Prior to 1812 the Spanish monarch did not see fit to grant Pensacola the right to organize as a municipality; consequently, the West Florida capital was governed up to that year by military commandants whose authority was untrammeled by elective officers. With the inauguration of the Constitution of 1812, however, it became necessary to allow the organization of municipal government there, since the charter in question provided such government for all towns and communities having one thousand or more free inhabitants, or whose special conditions necessitated local government. Therefore, Pensacola’s municipal government, consisting of an alcalde, or mayor, and a city council was set up. It functioned until Ferdinand VII abrogated the constitution in 1814.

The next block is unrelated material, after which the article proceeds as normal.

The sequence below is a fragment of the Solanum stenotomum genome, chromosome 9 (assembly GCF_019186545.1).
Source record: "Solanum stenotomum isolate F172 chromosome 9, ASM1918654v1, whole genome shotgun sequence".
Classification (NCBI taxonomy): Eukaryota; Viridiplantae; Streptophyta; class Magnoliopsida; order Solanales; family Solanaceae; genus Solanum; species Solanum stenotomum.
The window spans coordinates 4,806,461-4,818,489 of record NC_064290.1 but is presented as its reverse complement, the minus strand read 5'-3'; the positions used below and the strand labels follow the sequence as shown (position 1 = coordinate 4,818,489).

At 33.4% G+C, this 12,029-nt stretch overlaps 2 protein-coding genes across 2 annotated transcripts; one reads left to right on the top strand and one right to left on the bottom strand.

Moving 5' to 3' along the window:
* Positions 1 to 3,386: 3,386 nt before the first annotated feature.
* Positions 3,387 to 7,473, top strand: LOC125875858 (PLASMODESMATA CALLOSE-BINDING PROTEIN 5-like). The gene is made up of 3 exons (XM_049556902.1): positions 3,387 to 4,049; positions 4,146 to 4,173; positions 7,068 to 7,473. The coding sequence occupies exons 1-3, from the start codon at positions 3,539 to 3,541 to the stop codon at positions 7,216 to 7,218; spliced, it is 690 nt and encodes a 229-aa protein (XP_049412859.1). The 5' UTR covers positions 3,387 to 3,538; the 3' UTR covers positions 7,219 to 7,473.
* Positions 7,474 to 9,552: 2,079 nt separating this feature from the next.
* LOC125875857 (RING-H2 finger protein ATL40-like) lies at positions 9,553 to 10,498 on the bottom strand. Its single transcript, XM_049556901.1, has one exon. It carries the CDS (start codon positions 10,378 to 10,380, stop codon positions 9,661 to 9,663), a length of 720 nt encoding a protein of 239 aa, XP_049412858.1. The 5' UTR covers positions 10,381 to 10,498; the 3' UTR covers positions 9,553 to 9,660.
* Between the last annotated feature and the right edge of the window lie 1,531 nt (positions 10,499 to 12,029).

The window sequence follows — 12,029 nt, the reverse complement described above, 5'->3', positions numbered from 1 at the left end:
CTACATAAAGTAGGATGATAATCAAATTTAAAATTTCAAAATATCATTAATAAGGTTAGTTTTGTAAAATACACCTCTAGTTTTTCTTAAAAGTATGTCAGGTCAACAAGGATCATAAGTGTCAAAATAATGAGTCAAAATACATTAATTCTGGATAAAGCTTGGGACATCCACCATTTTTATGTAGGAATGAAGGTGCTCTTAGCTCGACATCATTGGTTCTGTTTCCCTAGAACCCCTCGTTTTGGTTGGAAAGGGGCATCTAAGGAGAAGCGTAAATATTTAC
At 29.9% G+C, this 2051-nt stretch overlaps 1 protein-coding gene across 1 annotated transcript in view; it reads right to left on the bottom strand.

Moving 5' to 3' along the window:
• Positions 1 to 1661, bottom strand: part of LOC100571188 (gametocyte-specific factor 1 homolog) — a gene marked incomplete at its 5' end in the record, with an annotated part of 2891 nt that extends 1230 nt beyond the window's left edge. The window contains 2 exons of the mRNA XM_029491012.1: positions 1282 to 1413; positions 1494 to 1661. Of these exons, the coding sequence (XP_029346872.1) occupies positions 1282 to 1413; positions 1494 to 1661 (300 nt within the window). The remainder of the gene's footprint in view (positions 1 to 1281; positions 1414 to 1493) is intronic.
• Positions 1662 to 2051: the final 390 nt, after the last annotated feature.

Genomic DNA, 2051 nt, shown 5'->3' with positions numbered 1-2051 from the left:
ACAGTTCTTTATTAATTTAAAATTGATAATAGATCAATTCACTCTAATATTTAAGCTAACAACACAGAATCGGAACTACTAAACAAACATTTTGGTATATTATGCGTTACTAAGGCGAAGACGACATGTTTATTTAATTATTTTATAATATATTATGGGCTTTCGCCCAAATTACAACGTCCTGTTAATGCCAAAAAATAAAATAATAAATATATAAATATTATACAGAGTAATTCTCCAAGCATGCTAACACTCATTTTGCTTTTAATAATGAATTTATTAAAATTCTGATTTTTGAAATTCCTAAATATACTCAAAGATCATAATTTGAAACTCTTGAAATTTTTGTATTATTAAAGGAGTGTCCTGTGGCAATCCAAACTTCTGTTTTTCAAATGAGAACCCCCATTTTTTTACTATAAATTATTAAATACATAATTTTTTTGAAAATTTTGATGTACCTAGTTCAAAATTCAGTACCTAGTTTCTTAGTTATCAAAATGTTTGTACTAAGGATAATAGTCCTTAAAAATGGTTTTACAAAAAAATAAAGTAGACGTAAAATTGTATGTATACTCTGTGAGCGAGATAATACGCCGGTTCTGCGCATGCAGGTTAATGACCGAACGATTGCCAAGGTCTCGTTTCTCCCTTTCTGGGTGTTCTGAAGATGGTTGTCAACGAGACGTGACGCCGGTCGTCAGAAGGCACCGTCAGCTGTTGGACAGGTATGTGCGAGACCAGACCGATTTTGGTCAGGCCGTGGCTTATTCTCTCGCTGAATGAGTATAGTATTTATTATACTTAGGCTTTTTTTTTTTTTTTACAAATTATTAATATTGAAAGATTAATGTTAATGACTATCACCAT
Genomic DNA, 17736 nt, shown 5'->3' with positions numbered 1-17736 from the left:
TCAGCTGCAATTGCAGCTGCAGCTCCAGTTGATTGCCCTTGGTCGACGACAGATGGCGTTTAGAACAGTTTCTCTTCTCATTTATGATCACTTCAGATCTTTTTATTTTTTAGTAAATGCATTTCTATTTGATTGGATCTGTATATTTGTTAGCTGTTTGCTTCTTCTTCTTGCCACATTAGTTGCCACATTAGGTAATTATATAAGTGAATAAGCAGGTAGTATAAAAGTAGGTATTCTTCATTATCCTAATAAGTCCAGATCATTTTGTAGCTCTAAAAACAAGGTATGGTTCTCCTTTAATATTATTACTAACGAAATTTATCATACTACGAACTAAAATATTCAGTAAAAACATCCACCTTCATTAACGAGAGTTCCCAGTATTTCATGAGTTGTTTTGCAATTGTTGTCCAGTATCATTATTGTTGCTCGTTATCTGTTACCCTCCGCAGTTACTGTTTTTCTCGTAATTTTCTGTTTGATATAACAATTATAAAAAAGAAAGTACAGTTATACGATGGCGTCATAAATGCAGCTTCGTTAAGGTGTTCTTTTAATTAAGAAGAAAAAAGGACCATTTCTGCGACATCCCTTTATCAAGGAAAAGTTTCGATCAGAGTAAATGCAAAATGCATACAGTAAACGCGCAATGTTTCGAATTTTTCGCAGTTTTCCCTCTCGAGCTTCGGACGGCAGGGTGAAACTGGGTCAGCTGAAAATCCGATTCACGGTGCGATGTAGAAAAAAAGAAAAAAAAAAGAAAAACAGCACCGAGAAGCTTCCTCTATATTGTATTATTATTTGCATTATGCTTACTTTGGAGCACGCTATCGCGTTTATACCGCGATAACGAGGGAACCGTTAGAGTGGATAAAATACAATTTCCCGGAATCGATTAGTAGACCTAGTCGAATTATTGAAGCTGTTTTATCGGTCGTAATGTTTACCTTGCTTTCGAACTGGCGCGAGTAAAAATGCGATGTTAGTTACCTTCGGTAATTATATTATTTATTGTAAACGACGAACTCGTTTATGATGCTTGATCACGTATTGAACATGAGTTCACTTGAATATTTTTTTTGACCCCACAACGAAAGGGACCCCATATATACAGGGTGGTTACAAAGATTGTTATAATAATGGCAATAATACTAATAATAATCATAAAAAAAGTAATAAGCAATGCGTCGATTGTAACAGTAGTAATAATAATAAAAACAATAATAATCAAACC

Corbitt, Duvon C.
"The Last Spanish Census of Pensacola,"
Florida Historical Quarterly: Vol. 24:
1, Article 6.
Available at: https://stars.library.ucf.edu/fhq/vol24/iss1/6